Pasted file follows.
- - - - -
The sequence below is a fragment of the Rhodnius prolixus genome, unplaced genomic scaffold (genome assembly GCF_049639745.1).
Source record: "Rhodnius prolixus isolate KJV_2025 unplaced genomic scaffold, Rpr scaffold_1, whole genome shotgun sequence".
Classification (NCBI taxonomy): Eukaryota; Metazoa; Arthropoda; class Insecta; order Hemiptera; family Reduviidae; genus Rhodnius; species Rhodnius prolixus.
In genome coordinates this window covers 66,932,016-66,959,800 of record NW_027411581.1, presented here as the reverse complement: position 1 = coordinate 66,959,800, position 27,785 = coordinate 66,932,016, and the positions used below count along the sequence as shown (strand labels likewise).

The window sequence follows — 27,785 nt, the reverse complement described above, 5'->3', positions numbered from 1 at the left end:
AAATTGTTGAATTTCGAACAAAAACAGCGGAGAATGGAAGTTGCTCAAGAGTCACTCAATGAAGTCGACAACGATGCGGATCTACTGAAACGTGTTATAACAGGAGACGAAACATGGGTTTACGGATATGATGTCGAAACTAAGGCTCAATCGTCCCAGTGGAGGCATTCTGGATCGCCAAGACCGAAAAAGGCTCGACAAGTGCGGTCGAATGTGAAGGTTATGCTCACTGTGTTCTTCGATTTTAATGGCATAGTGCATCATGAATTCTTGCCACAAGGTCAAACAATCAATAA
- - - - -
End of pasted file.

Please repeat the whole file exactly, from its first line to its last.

The sequence below is a fragment of the Rhodnius prolixus genome, unplaced genomic scaffold (genome assembly GCF_049639745.1).
Source record: "Rhodnius prolixus isolate KJV_2025 unplaced genomic scaffold, Rpr scaffold_1, whole genome shotgun sequence".
Classification (NCBI taxonomy): Eukaryota; Metazoa; Arthropoda; class Insecta; order Hemiptera; family Reduviidae; genus Rhodnius; species Rhodnius prolixus.
In genome coordinates this window covers 66,932,016-66,959,800 of record NW_027411581.1, presented here as the reverse complement: position 1 = coordinate 66,959,800, position 27,785 = coordinate 66,932,016, and the positions used below count along the sequence as shown (strand labels likewise).

The window sequence follows — 27,785 nt, the reverse complement described above, 5'->3', positions numbered from 1 at the left end:
AAATTGTTGAATTTCGAACAAAAACAGCGGAGAATGGAAGTTGCTCAAGAGTCACTCAATGAAGTCGACAACGATGCGGATCTACTGAAACGTGTTATAACAGGAGACGAAACATGGGTTTACGGATATGATGTCGAAACTAAGGCTCAATCGTCCCAGTGGAGGCATTCTGGATCGCCAAGACCGAAAAAGGCTCGACAAGTGCGGTCGAATGTGAAGGTTATGCTCACTGTGTTCTTCGATTTTAATGGCATAGTGCATCATGAATTCTTGCCACAAGGTCAAACAATCAATAA